When Devil Summoner: Raidou Kuzunoha vs. the Soulless Army was released in the winter of 2006, it seemed to be a bit of a black sheep for the Shin Megami Tensei series. The game was much more about the alternate history detective story at the core of its plot than it was about the more traditional mythological influences of the series, and although the combat system still focused rather strongly on exploiting elemental weaknesses, the fact that it was action-based rather than turn-based made the game feel quite different from the normal SMT title. Devil Summoner 2: Raidou Kuzunoha vs King Abbadon brings the Devil Summoner sub-series a bit more into line with the overarching feel of the SMT series, but still retains most of what made the first game interesting. In short, Devil Summoner 2 is a solid improvement on the series. Continue reading ‘Devil Summoner: Raidou Kuzunoha vs King Abbadon – Staff Review’ »
The Red Menace might have had enough nukes to saturate every square inch of the United States, but that doesn’t necessarily mean that they did. The Pitt, a downloadable questline courtesy of Bethesda, suggests just that; the Capitol made such a meaty target that the Soviets didn’t spare a direct strike for a nearby industrial center. As it turns out, they didn’t really need to: what once was Pittsburgh now crawls with gangs, disease, feral mutants, and oppressed workers living at the mercy of a cruel despot and his army of hired thugs. A hijacked radio beacon calls the player’s attention to the plight of an escapee from what is now known as The Pitt, and the adventure begins. Continue reading ‘Fallout 3: The Pitt – Staff Review’ »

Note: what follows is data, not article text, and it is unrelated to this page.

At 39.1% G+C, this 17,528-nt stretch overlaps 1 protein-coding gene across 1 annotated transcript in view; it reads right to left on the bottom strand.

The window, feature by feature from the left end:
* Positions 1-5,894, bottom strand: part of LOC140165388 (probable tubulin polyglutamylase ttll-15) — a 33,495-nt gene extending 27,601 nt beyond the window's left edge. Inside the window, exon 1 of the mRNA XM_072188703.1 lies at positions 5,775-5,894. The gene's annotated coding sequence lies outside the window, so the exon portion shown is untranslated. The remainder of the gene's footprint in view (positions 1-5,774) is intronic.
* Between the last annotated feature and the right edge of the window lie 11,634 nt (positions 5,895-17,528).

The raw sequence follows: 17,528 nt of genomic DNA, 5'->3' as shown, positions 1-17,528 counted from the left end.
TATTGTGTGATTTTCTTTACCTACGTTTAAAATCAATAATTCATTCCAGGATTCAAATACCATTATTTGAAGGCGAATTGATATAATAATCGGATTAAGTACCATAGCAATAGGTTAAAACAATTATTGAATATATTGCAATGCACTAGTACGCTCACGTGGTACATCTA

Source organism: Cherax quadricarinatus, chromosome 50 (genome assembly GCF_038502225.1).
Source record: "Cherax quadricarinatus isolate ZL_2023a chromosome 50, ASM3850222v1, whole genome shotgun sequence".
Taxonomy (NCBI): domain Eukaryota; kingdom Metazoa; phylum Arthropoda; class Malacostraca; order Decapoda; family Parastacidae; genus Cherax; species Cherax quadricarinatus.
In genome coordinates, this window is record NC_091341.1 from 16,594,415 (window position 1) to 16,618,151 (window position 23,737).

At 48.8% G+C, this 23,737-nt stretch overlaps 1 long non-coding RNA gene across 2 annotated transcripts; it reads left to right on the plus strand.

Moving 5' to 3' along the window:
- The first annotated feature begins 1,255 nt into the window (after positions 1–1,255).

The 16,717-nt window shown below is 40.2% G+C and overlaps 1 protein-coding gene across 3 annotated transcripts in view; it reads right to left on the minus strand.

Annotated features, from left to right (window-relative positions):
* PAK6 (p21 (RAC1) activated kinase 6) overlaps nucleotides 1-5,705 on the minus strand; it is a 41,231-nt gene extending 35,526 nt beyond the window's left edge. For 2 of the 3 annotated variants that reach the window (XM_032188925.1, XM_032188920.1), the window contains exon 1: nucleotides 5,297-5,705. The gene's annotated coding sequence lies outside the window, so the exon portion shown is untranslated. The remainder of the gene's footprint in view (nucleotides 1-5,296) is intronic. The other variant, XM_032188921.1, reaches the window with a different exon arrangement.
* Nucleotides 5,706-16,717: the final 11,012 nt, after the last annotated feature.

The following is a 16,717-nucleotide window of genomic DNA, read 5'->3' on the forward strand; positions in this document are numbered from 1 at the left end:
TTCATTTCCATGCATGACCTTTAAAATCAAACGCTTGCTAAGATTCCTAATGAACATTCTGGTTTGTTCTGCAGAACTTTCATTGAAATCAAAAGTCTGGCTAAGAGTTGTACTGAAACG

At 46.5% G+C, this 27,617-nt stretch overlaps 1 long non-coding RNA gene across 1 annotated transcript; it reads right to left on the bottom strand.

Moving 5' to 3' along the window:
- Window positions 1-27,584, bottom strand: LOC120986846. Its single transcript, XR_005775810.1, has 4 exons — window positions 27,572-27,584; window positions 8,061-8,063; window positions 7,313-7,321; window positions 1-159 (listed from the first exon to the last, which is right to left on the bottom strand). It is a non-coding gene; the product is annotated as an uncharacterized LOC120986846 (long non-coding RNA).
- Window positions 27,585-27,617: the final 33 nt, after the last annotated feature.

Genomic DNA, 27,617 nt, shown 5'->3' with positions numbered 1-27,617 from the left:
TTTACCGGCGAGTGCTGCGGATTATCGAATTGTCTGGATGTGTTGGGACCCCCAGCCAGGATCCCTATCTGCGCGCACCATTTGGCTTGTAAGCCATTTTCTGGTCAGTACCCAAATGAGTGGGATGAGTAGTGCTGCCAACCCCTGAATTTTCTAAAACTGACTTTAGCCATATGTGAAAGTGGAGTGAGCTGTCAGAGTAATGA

Sometimes you have to take a step back to keep going forward, or so Tri-Ace would have players believe with Star Ocean: The Last Hope. The latest entry in one of their signature series, Last Hope is a precursor to the first Star Ocean and deals with mankind’s first forays into uncharted space in search of a world capable of sustaining human life. While the overall gameplay has taken clear strides for the better, the package is underscored by a series of minor to major nuisances — not the least of which being a story prone to ridiculous plot twists — leaving it less a series reboot and more one missed opportunity after another. Continue reading ‘Star Ocean: The Last Hope – Staff Review’ »
Valkyrie Profile: Covenant of the Plume represents a bit of a step back in time for the series. Where Valkyrie Profile: Silmeria led the series in a more optimistic direction, Covenant of the Plume returns to the tragedy and gloom of the first game in the series, choosing the theme of sacrifice in contrast to Silmeria‘s hope. The game is designed rather well, and the plot is extremely well written, but an overall lack of consistency and an unfortunate rehashing of artistic elements from earlier in the series drags the whole thing down rather badly. Continue reading ‘Valkyrie Profile: Covenant of the Plume – Staff Review’ »